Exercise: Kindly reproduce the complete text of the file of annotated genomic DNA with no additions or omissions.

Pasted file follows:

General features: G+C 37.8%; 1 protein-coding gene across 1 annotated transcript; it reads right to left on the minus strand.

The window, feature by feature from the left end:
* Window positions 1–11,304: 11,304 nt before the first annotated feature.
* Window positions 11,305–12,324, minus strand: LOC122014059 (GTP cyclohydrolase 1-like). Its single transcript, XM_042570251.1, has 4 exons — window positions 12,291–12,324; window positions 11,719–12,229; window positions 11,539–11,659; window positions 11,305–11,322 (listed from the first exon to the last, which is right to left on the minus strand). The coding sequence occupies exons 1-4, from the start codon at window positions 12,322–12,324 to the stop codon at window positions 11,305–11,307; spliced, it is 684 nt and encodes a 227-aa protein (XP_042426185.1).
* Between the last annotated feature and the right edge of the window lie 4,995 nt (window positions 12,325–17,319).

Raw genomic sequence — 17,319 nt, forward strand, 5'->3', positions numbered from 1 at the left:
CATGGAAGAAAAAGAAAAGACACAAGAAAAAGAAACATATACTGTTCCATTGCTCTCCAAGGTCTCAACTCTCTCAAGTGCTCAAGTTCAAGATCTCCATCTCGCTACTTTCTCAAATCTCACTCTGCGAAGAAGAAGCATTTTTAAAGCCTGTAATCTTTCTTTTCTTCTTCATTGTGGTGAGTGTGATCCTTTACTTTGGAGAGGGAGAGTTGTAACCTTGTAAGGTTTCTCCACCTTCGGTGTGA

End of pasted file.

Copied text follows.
General features: G+C 37.8%; 1 protein-coding gene across 1 annotated transcript; it reads right to left on the minus strand.

The window, feature by feature from the left end:
* Window positions 1–11,304: 11,304 nt before the first annotated feature.
* Window positions 11,305–12,324, minus strand: LOC122014059 (GTP cyclohydrolase 1-like). Its single transcript, XM_042570251.1, has 4 exons — window positions 12,291–12,324; window positions 11,719–12,229; window positions 11,539–11,659; window positions 11,305–11,322 (listed from the first exon to the last, which is right to left on the minus strand). The coding sequence occupies exons 1-4, from the start codon at window positions 12,322–12,324 to the stop codon at window positions 11,305–11,307; spliced, it is 684 nt and encodes a 227-aa protein (XP_042426185.1).
* Between the last annotated feature and the right edge of the window lie 4,995 nt (window positions 12,325–17,319).

Raw genomic sequence — 17,319 nt, forward strand, 5'->3', positions numbered from 1 at the left:
CATGGAAGAAAAAGAAAAGACACAAGAAAAAGAAACATATACTGTTCCATTGCTCTCCAAGGTCTCAACTCTCTCAAGTGCTCAAGTTCAAGATCTCCATCTCGCTACTTTCTCAAATCTCACTCTGCGAAGAAGAAGCATTTTTAAAGCCTGTAATCTTTCTTTTCTTCTTCATTGTGGTGAGTGTGATCCTTTACTTTGGAGAGGGAGAGTTGTAACCTTGTAAGGTTTCTCCACCTTCGGTGTGA